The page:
Performative Space for Engaging with Art

Onview is a digital editorial platform that presents a performative experience 
for its audience by transforming the computer desktop into an exhibition space to showcase contemporary artwork in an innovative and immersive way, with a soft focus on new media.

For our opening exhibition, we present “Lies, Fairy Tales, & Fallacies” featuring the work of Penelope Umbrico, James Bidgood, Paul Pfeiffer, LaJuné McMillian, Paul Mpagi Sepuya, David Horvitz, Mika Rottenberg, Jenny Holzer, Christopher Clary, and Sofía Córdova.

“To say that that which is, is not, and that which is not, is, is a falsehood; therefore, to say that which is, is, and that which is not, is not, is true”

If we consider truth as the property of being in accord with fact or reality, we must understand “Lies, Fairy Tales, and Fallacies” as a departure from what is real.

Centered around practices that explore, analyze, or dismantle reality (or what is presented as real) in their discourse, the exhibition highlights the necessity of human beings to escape and imagine a different world, a different truth, to challenge the factual or just exaggerate it. We have framed these works as trying to find answers to metaphysical questions regarding the fundamental nature of reality, focusing on the relationship between mind and matter, with major considerations on time and space—in an age when we are being constantly challenged with false narratives, fake news, and conspiracy theories, and when time and space do not present the constraints that they in the past did.

The exhibition presents three major focuses, these being: time, space, and the self since all of these works fell into one or more of these categories. We wanted to create connections between the artworks and conversations between the artists that had not had the opportunity to happen until now.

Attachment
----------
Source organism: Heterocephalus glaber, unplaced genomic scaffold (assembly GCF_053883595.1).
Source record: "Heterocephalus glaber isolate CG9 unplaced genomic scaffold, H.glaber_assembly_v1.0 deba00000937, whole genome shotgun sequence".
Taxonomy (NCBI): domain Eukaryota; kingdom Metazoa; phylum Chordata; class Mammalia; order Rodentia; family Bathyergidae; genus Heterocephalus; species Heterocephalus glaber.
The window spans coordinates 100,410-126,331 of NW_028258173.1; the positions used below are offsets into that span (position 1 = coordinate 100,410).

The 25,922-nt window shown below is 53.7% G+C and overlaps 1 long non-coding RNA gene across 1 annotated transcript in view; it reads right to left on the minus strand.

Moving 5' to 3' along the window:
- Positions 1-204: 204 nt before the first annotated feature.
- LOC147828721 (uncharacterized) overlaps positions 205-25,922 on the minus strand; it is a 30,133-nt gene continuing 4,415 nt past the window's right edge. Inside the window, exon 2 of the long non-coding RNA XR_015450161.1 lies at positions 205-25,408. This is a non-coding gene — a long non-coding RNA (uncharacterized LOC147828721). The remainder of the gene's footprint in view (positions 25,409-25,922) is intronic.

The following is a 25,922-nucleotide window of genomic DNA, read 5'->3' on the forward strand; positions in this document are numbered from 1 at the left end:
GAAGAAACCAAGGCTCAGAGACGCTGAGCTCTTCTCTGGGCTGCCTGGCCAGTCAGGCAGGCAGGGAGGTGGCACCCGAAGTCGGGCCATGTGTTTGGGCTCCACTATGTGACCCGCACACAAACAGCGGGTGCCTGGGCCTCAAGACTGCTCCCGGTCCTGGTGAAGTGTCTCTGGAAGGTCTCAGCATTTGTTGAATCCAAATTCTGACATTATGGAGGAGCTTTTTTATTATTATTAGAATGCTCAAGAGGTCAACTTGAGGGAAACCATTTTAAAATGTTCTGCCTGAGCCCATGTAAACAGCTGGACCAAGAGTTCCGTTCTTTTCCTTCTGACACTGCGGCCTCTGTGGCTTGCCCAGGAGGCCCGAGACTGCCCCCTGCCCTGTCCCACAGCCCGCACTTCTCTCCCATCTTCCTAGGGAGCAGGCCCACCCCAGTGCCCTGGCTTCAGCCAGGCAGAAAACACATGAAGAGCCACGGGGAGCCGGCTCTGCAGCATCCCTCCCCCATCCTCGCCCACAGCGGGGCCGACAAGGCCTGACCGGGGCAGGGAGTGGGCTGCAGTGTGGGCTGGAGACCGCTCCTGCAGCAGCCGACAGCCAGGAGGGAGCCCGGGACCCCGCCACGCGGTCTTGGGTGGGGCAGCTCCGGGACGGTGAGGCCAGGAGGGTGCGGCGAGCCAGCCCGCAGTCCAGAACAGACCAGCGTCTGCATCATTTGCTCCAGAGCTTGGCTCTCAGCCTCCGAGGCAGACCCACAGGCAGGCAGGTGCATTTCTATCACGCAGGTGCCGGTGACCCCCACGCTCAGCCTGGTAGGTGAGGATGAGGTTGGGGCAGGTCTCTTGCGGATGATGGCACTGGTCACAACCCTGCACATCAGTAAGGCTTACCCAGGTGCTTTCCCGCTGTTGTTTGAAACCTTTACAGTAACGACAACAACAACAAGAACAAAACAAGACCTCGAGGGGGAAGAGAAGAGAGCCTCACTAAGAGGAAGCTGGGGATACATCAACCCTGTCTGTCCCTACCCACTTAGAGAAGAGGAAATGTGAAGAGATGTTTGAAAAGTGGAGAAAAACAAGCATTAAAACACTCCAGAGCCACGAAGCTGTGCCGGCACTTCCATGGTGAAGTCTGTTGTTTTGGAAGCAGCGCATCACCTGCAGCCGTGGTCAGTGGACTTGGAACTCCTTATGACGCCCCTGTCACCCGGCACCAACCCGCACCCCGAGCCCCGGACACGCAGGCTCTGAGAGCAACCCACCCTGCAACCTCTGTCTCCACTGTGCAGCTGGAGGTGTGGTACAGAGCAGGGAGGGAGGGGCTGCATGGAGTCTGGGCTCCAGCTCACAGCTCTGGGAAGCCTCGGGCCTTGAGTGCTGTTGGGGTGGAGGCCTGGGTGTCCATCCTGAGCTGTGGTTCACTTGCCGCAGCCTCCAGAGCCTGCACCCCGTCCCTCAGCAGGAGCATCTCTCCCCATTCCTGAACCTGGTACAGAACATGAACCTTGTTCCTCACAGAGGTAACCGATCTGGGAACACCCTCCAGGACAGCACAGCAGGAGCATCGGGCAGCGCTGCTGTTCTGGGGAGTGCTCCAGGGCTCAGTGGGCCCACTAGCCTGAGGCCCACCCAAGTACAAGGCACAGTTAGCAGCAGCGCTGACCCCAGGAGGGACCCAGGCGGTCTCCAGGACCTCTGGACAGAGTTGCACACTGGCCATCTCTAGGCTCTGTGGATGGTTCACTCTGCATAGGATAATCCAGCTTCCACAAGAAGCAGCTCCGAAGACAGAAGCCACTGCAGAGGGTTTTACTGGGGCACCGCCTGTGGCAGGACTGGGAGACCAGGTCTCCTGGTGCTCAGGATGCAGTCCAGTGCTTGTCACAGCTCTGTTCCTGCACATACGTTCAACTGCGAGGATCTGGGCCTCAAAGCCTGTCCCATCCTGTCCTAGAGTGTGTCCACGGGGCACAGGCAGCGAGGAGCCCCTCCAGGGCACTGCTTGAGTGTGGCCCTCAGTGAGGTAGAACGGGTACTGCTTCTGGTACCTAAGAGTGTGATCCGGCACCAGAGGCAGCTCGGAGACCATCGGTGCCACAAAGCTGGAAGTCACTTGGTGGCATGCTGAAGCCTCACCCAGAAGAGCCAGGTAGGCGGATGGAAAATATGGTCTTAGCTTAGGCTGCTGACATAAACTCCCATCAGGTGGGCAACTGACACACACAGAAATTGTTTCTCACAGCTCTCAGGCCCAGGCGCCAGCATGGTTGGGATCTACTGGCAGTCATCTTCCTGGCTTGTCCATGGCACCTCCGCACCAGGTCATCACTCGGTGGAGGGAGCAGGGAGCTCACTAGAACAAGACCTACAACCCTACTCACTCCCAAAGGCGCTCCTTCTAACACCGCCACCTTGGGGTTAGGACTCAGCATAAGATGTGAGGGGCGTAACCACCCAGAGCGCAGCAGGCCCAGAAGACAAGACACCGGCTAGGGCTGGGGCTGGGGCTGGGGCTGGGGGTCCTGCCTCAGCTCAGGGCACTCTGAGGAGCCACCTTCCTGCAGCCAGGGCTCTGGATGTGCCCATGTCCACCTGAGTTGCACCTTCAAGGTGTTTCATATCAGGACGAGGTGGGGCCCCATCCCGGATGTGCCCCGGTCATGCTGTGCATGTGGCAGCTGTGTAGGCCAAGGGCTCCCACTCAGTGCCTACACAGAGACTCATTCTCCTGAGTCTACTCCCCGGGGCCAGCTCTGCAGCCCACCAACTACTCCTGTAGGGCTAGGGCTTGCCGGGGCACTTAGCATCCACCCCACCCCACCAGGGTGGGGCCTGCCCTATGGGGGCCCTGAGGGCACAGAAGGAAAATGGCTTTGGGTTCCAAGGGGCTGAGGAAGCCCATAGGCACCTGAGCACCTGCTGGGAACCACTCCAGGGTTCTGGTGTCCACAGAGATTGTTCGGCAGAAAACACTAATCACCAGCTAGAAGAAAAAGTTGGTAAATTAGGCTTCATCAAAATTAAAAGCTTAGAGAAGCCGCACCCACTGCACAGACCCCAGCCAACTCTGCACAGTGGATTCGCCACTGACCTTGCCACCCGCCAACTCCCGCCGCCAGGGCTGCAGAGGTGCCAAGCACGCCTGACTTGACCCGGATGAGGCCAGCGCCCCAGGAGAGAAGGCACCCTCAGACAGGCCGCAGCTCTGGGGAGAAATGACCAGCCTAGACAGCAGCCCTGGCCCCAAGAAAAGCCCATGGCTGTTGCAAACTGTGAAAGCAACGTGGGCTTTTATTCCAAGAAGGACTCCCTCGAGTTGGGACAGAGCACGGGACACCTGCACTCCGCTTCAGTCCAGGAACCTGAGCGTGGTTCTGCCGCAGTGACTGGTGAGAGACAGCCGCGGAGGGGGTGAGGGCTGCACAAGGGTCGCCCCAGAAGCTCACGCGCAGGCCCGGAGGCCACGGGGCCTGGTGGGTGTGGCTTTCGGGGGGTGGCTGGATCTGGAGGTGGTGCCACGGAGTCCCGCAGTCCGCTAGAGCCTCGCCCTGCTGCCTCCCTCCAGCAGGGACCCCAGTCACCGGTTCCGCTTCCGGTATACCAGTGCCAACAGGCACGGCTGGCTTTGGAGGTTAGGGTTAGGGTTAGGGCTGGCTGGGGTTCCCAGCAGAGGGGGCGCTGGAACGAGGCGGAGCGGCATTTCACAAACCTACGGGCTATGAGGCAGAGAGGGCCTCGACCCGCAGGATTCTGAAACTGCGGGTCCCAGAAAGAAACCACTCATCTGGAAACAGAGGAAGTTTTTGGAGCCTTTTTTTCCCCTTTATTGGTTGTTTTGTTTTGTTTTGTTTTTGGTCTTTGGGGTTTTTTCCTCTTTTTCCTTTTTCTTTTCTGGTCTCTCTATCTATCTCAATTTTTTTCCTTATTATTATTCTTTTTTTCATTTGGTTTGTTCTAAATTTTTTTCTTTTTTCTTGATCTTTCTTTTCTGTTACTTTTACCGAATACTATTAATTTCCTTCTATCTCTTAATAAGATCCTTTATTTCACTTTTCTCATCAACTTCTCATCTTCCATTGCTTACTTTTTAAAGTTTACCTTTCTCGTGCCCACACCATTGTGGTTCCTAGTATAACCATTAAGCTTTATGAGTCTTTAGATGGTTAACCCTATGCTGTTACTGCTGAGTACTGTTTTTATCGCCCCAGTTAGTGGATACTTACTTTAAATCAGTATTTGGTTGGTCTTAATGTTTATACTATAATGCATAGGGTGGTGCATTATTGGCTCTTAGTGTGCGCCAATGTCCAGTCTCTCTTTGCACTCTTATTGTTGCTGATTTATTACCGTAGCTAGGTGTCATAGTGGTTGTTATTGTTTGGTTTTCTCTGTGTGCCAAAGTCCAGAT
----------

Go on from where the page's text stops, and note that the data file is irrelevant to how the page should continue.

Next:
For our second exhibition, we propose “(Es)Cultura Mexicana:Contemporary Expressions in Mexican Sculpture”, featuring the work of Wendy Cabrera Rubio, Gabriel Orozco, Minerva Cuevas, Sofía Taboas, Pedro Reyes, and Damián Ortega.

The practice of sculpture in Mexico is one of the oldest artistic practices in the country’s history. It was presented in Pre-Hispanic pyramids, sanctuaries, and esplanades, by the Olmec, Mayan, Teotihuacan, Tarascan, Mixtec, and Aztec cultures. After the Spanish invasion, sculpture in Mexico took a Catholic turn. It wasn’t until the 20th century that the practice of sculpture was differentiated by its objectives and the emphasis of its theme, outside Christianity; three currents emerged: an indigenist, archaic and folkloric; another, neoclassical, civic and historical; and a third, socialist, with ideological propaganda. With this split, unique and recognizable artistic styles that purely belong to Mexico were born. While Modernism spread an American and European aesthetic though Cubism, Minimalism, Pop Art, Conceptualism, et al., Mexican sculptors adopted and appropriated these influences to further expand their practices while remaining preoccupied by their identity and visual heritage.